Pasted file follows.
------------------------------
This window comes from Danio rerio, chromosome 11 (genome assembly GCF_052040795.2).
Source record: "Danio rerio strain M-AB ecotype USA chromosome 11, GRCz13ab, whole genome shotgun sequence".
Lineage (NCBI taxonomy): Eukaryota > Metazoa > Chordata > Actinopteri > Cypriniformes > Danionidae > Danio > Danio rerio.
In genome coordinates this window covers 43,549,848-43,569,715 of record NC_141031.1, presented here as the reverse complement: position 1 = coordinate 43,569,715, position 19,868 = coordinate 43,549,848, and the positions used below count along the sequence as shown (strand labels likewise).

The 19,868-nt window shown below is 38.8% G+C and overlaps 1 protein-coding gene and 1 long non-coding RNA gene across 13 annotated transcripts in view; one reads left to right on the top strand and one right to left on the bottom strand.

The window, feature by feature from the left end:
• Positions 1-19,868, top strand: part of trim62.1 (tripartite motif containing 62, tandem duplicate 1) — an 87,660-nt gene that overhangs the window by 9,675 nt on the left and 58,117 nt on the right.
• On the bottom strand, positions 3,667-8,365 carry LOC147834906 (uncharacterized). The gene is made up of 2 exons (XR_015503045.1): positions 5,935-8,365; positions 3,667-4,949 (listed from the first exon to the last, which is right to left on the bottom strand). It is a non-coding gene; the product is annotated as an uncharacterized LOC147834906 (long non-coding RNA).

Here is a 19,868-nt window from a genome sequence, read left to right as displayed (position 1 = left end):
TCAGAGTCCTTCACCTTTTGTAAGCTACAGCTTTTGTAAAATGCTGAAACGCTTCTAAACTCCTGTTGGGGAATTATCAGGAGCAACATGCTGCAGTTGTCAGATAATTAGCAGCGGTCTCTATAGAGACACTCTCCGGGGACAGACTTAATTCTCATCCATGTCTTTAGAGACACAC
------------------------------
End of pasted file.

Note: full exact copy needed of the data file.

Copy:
This window comes from Danio rerio, chromosome 11 (genome assembly GCF_052040795.2).
Source record: "Danio rerio strain M-AB ecotype USA chromosome 11, GRCz13ab, whole genome shotgun sequence".
Lineage (NCBI taxonomy): Eukaryota > Metazoa > Chordata > Actinopteri > Cypriniformes > Danionidae > Danio > Danio rerio.
In genome coordinates this window covers 43,549,848-43,569,715 of record NC_141031.1, presented here as the reverse complement: position 1 = coordinate 43,569,715, position 19,868 = coordinate 43,549,848, and the positions used below count along the sequence as shown (strand labels likewise).

The 19,868-nt window shown below is 38.8% G+C and overlaps 1 protein-coding gene and 1 long non-coding RNA gene across 13 annotated transcripts in view; one reads left to right on the top strand and one right to left on the bottom strand.

The window, feature by feature from the left end:
• Positions 1-19,868, top strand: part of trim62.1 (tripartite motif containing 62, tandem duplicate 1) — an 87,660-nt gene that overhangs the window by 9,675 nt on the left and 58,117 nt on the right.
• On the bottom strand, positions 3,667-8,365 carry LOC147834906 (uncharacterized). The gene is made up of 2 exons (XR_015503045.1): positions 5,935-8,365; positions 3,667-4,949 (listed from the first exon to the last, which is right to left on the bottom strand). It is a non-coding gene; the product is annotated as an uncharacterized LOC147834906 (long non-coding RNA).

Here is a 19,868-nt window from a genome sequence, read left to right as displayed (position 1 = left end):
TCAGAGTCCTTCACCTTTTGTAAGCTACAGCTTTTGTAAAATGCTGAAACGCTTCTAAACTCCTGTTGGGGAATTATCAGGAGCAACATGCTGCAGTTGTCAGATAATTAGCAGCGGTCTCTATAGAGACACTCTCCGGGGACAGACTTAATTCTCATCCATGTCTTTAGAGACACAC